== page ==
The crosshatch pattern can be controlled to produce a specific angle and depth, which manufacturers use to control the retention and distribution of lubricating oil films. A crosshatch surface ensures a consistent, full-length flow path for lubrication around the mating parts of the valve.
Conversely, bores finished with single-pass honing, or a single-point tool, will have a faint, single helical pattern on the surface. The resulting “threaded” finish can lead to lubricating films being pushed out of the bore as the oil tends to follow the helix.
In addition to the crosshatch, honing also allows tailoring of the bore’s surface finish to a desired spec. It seems contradictory, but an ultra-smooth surface finish will tend to diminish the lubrication between mating parts, actually increasing frictional resistance. It is common for manufacturers to monitor the surface parameter Ra (average roughness), but parameters such as Rk (core roughness), Rvk (average valley depth) and Rpk (average peak height) can also be monitored—and controlled with honing—to influence the performance of mating parts.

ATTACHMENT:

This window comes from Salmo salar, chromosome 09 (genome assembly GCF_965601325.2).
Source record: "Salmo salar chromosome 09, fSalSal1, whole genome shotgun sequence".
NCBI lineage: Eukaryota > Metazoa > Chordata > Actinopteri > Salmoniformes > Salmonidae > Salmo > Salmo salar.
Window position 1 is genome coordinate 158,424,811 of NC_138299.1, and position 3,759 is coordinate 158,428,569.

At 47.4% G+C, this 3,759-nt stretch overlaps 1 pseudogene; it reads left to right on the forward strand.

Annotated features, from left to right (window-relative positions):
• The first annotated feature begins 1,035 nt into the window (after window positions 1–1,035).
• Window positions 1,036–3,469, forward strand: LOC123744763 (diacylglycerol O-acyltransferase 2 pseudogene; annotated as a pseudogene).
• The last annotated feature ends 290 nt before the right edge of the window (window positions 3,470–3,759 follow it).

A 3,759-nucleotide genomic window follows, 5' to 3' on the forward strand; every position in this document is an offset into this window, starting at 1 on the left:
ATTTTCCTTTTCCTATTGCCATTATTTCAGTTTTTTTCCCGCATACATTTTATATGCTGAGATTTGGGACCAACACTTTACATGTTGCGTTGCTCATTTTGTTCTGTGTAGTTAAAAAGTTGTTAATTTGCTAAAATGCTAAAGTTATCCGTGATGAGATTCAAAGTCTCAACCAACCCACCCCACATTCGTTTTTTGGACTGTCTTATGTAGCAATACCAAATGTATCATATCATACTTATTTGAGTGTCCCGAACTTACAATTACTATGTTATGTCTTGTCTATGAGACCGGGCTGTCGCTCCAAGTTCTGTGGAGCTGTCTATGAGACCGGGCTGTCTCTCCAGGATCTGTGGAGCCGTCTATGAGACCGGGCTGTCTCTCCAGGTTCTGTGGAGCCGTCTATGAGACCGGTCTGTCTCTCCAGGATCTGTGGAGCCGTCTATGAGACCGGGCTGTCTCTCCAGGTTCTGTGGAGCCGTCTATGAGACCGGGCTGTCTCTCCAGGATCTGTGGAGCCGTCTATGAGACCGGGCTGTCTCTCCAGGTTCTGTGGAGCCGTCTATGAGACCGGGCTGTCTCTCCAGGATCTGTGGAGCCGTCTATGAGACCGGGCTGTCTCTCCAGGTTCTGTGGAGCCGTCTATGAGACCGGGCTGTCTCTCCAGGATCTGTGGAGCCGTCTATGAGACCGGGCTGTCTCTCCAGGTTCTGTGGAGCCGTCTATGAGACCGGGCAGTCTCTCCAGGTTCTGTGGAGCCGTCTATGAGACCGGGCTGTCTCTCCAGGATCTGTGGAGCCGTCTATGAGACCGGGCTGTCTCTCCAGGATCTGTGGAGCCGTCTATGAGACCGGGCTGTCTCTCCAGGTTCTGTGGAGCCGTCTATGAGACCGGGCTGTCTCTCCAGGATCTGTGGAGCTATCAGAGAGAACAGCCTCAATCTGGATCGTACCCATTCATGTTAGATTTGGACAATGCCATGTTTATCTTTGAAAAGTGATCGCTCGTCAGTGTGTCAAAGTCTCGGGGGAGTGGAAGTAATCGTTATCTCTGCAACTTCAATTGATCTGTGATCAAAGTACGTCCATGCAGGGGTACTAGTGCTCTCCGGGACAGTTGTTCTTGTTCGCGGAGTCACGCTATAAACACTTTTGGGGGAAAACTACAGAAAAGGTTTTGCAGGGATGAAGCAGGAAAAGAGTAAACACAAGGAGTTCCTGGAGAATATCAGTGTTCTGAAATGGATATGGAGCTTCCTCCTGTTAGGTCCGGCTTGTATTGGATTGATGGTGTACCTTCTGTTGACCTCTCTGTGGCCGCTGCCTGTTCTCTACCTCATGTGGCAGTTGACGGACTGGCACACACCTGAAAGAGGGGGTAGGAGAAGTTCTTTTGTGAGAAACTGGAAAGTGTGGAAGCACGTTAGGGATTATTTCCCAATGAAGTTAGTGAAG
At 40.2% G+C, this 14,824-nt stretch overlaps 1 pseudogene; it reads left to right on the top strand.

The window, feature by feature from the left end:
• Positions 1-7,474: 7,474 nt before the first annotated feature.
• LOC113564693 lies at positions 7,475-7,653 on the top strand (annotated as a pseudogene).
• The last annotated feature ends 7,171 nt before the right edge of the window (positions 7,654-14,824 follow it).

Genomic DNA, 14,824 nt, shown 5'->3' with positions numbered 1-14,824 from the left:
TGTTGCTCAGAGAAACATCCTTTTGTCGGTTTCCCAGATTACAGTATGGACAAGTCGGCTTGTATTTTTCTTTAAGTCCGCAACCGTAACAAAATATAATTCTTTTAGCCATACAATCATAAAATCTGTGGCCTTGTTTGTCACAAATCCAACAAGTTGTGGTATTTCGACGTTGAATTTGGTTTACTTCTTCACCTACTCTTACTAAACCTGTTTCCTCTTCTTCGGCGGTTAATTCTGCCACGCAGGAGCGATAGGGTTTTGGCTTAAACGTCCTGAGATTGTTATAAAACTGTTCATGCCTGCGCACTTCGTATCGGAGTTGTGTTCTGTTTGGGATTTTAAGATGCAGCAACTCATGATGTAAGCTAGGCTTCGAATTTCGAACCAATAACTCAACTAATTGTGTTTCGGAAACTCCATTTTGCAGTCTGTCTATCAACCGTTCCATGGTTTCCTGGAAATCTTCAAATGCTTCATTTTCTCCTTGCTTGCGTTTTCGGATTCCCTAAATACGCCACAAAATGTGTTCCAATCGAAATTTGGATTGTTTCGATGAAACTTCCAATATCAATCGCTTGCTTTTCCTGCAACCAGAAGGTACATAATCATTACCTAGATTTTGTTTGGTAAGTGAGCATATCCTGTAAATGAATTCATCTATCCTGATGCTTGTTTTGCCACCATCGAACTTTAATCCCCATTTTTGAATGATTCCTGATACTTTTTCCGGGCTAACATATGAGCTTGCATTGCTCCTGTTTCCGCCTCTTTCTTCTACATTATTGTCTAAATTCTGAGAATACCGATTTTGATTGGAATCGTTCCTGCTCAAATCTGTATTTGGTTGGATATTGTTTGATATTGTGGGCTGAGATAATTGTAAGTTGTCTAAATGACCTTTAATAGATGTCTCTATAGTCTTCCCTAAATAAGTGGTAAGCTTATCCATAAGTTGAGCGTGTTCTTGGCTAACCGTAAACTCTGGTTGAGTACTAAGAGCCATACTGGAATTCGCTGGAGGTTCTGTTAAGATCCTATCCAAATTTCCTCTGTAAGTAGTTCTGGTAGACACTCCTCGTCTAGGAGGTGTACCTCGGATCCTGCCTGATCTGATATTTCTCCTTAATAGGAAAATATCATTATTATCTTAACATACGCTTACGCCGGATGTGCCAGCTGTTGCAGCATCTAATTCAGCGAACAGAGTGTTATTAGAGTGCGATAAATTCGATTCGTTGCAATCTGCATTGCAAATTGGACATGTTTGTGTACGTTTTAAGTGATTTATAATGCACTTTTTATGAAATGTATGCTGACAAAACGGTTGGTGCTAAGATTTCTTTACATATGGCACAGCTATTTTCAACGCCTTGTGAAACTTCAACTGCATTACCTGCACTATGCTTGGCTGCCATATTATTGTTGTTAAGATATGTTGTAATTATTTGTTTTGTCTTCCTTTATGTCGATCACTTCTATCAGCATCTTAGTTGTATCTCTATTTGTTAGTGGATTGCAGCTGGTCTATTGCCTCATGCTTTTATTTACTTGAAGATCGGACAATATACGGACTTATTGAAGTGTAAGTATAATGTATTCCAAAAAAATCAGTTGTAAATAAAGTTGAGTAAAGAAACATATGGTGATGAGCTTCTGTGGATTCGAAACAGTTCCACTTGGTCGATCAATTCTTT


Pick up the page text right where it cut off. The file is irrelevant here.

A conventional honing mandrel—which contacts almost the full length of the bore while the part reciprocates—can correct geometric error (straightness, cylindricity) from screw machining or distortion from heat-treating or stress relief. In contrast, a single-pass honing tool is tapered, so only a part of the tool’s length represents the final size. This part of the single-pass honing tool tends to follow an existing path of the bore, so a curved bore will tend to remain unchanged. This is especially true for parts with a length/diameter ratio exceeding 1 to 1.
Precision size and surface finish from honing help eliminate leakage. The process significantly reduces hysteresis and improves the low-voltage reliability of electrically actuated valves, an advantage for units installed on mobile equipment.
What’s on the horizon in honing technology? The latest generation of machines is designed to function as fully automated cells with integrated air-gaging feedback for closed-loop control of the process. It sorts parts by size after processing, and all the parts fall within a size range of 0.000125 inch.